Venture further into the artist’s domain and uncover the secrets of his craft. Step into a meticulously recreated painting workshop, where you can almost hear the gentle strokes of the brush and witness the artist’s masterful technique come to life. Marvel at the tools and materials that were essential to the artistic process in the 16th century, and gain a deeper appreciation for the meticulous craftsmanship that defined this golden age of art.

As you continue your exploration, venture into a small printing shop that takes you back to the dawn of the printing revolution. Witness the birth of knowledge dissemination as you observe the intricacies of early printing techniques, reminding us of the transformative power of the written word.

This extraordinary museum visit invites you to immerse yourself in the world of a visionary artist and thinker, to uncover the layers of history and creativity that shaped the 16th century. Prepare to be captivated by the authenticity and attention to detail that awaits within these hallowed walls, and let the spirit of the Renaissance guide your journey of discovery.

My tip:
Try the printing press yourself. Of course, you can take your self-printed motifs home with you.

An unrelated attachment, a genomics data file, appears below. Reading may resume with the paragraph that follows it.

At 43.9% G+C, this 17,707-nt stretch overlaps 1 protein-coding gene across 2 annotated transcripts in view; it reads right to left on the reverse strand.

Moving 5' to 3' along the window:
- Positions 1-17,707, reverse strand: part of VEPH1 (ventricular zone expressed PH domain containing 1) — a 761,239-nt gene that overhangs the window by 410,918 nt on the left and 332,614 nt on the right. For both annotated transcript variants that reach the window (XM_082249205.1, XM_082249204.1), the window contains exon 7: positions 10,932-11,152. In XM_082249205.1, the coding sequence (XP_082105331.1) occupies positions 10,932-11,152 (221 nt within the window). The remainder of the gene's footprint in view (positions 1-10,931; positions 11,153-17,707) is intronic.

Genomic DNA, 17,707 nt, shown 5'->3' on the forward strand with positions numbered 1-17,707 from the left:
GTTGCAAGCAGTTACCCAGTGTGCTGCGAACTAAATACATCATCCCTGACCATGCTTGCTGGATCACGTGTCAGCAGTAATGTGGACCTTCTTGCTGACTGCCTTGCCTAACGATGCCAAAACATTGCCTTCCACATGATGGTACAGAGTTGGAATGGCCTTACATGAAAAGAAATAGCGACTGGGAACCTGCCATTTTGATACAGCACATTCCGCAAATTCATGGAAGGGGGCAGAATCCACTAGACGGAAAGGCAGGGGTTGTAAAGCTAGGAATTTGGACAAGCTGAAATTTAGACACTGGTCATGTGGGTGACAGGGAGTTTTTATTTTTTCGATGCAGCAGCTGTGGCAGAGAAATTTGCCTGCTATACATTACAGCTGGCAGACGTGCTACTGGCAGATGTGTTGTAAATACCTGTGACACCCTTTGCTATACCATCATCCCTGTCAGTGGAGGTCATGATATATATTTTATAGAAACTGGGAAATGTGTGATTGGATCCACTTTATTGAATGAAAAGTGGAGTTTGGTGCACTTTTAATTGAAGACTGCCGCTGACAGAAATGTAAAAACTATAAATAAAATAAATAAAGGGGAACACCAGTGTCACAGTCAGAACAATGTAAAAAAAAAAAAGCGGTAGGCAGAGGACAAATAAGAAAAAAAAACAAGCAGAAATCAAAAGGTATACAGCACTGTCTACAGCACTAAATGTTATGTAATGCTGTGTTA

Adults pay 6 euros admission, children between 4 and 18 years, pupils, students and volunteers pay 1.50 eurosopening hours

  • Tuesdays, Wednesdays and Fridays from 10 a.m. to 5 p.m
  • Thursdays from 10 a.m. to 8 p.m
  • Saturdays and Sundays 10 a.m. to 6 p.m
  • from July to September and during the Christmas market – also on Mondays from 10 a.m. to 5 p.m

These are all the very best place in Nuremberg, including best landmarks and attractions. Nuremberg is a city that resonates with history, culture, and artistic excellence. From the towering Imperial Castle to the haunting Documentation Center Nazi Party Rally Grounds, each attraction offers a unique glimpse into the city’s past. The Nuremberg Toy Museum delights visitors of all ages with its enchanting collection, while the historic rock passages and the Henkersteg bridge transport you to a bygone era. The magnificent churches, such as St. Lorenzkirche, St. Sebald Church, and Frauenkirche, showcase breathtaking architecture and precious art treasures. And finally, a visit to the former residence of a Renaissance artist provides an intimate window into the creative world of the past. With its rich heritage and remarkable attractions, Nuremberg is a destination that ignites the imagination and leaves a lasting impression on all who visit. Discover the wonders of this captivating city and create unforgettable memories in the heart of Germany.